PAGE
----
My unquenchable interest in how and why Nigeria stopped turning between 1966 and 1970 was ignited when I saw information about classified U.S. files on the Nigerian civil war in my e-box, sent by pointblanknews.com. Then I saw the cover pages of ‘The News’ magazine at the newsstand. They were on the same subject and were in a trilogy (February 25, March 4 and 11 2013 editions). Hooked, I bought, read and kept the second and third issues. With the first part already in my email I have the entire collection.
I must be candid: Damola Awoyokun, the author, though a professional engineer, taught many historians, journalists and other researchers their jobs. He sought for the man behind the mask in his bid to uncover aspects of that cloudy phase of Nigeria’s evolution. I commend his efforts.
In the prologue of his book ‘The Making of an African Legend: The Biafra Story’ Frederick Forsyth wrote that, as a rookie reporter, he learnt two maxims from his superior, namely: ‘Get the facts right’ and ‘Tell it the way it was.’ By virtue of his editorship of PWC-Review and body of online and print work, Awoyokun may be called a journalist. So did he get the facts on Nigeria from 1966 to 1970 right? Did he tell it the way it was?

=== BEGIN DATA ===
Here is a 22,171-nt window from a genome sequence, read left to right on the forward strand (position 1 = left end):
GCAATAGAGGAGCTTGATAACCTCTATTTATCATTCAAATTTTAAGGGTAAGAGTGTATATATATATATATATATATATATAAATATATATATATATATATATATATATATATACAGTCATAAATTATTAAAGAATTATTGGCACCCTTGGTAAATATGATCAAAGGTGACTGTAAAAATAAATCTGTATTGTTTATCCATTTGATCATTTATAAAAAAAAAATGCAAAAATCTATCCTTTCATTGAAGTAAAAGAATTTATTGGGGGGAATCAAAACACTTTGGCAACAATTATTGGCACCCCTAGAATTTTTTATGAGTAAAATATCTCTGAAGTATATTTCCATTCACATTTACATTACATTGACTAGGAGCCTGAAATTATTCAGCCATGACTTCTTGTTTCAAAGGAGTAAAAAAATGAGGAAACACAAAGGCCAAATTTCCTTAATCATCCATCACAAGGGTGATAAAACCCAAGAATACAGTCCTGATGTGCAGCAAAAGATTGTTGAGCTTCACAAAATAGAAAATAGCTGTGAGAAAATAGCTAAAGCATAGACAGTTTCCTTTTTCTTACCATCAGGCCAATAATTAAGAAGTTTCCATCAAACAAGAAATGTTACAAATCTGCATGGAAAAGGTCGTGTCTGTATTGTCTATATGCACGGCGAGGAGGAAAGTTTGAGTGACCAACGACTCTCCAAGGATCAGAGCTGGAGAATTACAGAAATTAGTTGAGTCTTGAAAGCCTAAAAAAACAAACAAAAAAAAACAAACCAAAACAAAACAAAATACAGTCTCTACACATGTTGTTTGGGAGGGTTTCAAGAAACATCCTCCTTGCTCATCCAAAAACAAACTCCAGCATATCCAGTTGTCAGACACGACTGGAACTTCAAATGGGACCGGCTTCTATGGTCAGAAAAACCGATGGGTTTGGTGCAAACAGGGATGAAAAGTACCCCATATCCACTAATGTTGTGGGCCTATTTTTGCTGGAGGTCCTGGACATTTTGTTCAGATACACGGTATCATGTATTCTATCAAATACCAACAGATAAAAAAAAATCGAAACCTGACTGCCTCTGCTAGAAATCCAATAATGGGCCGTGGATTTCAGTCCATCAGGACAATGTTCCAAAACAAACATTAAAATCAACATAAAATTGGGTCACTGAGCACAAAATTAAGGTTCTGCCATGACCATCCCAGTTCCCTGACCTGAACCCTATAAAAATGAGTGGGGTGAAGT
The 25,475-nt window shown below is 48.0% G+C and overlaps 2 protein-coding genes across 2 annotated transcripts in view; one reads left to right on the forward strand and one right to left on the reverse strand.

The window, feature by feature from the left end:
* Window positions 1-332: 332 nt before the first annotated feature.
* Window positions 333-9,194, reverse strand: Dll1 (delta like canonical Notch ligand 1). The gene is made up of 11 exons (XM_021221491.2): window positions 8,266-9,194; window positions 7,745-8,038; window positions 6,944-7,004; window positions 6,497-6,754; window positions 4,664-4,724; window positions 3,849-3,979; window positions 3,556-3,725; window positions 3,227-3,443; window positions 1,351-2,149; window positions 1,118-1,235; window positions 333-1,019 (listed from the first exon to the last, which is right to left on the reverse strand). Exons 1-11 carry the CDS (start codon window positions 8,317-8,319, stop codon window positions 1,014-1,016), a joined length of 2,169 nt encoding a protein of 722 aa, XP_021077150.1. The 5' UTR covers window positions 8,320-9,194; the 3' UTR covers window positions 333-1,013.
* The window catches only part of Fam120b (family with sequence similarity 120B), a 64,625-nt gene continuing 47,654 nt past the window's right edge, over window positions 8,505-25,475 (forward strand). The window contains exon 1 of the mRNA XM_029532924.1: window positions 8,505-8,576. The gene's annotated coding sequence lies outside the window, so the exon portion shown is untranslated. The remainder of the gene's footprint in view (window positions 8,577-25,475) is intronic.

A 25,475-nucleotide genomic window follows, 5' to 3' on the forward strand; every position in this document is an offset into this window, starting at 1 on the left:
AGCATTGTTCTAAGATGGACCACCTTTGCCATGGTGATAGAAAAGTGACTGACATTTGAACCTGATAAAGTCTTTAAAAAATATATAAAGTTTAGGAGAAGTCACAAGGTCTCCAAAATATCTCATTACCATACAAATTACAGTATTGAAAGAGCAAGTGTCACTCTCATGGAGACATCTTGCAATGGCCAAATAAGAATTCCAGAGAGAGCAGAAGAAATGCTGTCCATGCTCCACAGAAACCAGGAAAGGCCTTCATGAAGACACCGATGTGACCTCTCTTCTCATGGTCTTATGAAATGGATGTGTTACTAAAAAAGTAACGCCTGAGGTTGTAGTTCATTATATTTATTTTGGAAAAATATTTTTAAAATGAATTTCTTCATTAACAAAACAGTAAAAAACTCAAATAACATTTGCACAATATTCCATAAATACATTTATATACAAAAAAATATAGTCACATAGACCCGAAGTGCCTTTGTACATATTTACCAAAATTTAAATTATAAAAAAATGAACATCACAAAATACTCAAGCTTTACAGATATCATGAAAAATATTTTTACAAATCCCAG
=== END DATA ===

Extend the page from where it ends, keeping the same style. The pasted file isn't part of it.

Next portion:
When I logged into the thirteenth edition of the online Nigerian literary magazine, Sentinel Nigeria (sentinelnigeria.org) and saw his essay ‘Achebe and the Moral Obligation to be Intelligent’ which essentially compressed the points he made in ‘The News’ in elegant prose, I concluded that while everyone is entitled to his or her opinion, it is another matter when opinion is passed off as fact or presented as if sacrosanct. Awoyokun took Chinua Achebe’s last book ‘There was a country’ to the garbage dump in the third part of his trilogy and the online essay. No issues with that as far as I am concerned. The late literary lord anticipated a ‘war’ when he brought out the book.
But my concern is that Awoyokun may be getting a whole lot of people misinformed and miseducated; that, far from helping Nigerians and their friends on both sides of the divide come to terms with that unhappy history and heal its wounds, he may be opening fresh and ghastly sores. Above all, to paraphrase Achebe’s ‘The Education of a British-Protected Child,’ he is giving the world a one-sided portrait of the elephant. Thus it is vital the other side of the story be told.